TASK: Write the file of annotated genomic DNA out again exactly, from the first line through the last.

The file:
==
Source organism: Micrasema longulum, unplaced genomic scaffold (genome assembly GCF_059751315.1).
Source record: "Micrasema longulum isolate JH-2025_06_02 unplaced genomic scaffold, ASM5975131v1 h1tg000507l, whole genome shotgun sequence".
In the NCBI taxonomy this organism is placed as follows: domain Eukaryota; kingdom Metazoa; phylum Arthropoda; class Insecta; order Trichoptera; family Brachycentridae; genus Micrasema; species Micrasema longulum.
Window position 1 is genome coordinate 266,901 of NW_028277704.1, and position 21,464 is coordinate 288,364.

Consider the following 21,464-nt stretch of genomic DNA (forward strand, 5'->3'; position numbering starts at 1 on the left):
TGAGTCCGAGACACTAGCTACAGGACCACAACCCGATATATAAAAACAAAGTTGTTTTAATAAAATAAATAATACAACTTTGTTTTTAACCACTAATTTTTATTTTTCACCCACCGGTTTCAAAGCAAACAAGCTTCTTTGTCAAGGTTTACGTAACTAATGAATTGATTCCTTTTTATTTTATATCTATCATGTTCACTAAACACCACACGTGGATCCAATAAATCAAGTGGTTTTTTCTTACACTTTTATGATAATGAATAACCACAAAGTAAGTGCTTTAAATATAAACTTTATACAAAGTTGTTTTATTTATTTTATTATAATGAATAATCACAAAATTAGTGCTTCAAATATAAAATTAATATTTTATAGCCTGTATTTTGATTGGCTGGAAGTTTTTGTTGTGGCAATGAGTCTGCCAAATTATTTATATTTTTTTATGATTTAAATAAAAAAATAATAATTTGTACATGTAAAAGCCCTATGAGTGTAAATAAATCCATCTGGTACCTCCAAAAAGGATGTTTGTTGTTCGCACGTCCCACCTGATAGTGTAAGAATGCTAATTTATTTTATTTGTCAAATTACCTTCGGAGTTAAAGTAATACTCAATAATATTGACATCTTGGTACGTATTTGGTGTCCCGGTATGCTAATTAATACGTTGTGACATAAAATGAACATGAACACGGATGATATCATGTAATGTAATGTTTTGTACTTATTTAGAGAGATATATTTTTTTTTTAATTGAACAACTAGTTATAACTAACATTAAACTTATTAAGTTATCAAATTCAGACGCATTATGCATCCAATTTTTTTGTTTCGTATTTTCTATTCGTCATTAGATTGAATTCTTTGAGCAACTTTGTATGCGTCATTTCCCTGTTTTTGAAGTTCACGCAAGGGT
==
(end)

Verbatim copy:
Source organism: Micrasema longulum, unplaced genomic scaffold (genome assembly GCF_059751315.1).
Source record: "Micrasema longulum isolate JH-2025_06_02 unplaced genomic scaffold, ASM5975131v1 h1tg000507l, whole genome shotgun sequence".
In the NCBI taxonomy this organism is placed as follows: domain Eukaryota; kingdom Metazoa; phylum Arthropoda; class Insecta; order Trichoptera; family Brachycentridae; genus Micrasema; species Micrasema longulum.
Window position 1 is genome coordinate 266,901 of NW_028277704.1, and position 21,464 is coordinate 288,364.

Consider the following 21,464-nt stretch of genomic DNA (forward strand, 5'->3'; position numbering starts at 1 on the left):
TGAGTCCGAGACACTAGCTACAGGACCACAACCCGATATATAAAAACAAAGTTGTTTTAATAAAATAAATAATACAACTTTGTTTTTAACCACTAATTTTTATTTTTCACCCACCGGTTTCAAAGCAAACAAGCTTCTTTGTCAAGGTTTACGTAACTAATGAATTGATTCCTTTTTATTTTATATCTATCATGTTCACTAAACACCACACGTGGATCCAATAAATCAAGTGGTTTTTTCTTACACTTTTATGATAATGAATAACCACAAAGTAAGTGCTTTAAATATAAACTTTATACAAAGTTGTTTTATTTATTTTATTATAATGAATAATCACAAAATTAGTGCTTCAAATATAAAATTAATATTTTATAGCCTGTATTTTGATTGGCTGGAAGTTTTTGTTGTGGCAATGAGTCTGCCAAATTATTTATATTTTTTTATGATTTAAATAAAAAAATAATAATTTGTACATGTAAAAGCCCTATGAGTGTAAATAAATCCATCTGGTACCTCCAAAAAGGATGTTTGTTGTTCGCACGTCCCACCTGATAGTGTAAGAATGCTAATTTATTTTATTTGTCAAATTACCTTCGGAGTTAAAGTAATACTCAATAATATTGACATCTTGGTACGTATTTGGTGTCCCGGTATGCTAATTAATACGTTGTGACATAAAATGAACATGAACACGGATGATATCATGTAATGTAATGTTTTGTACTTATTTAGAGAGATATATTTTTTTTTTAATTGAACAACTAGTTATAACTAACATTAAACTTATTAAGTTATCAAATTCAGACGCATTATGCATCCAATTTTTTTGTTTCGTATTTTCTATTCGTCATTAGATTGAATTCTTTGAGCAACTTTGTATGCGTCATTTCCCTGTTTTTGAAGTTCACGCAAGGGT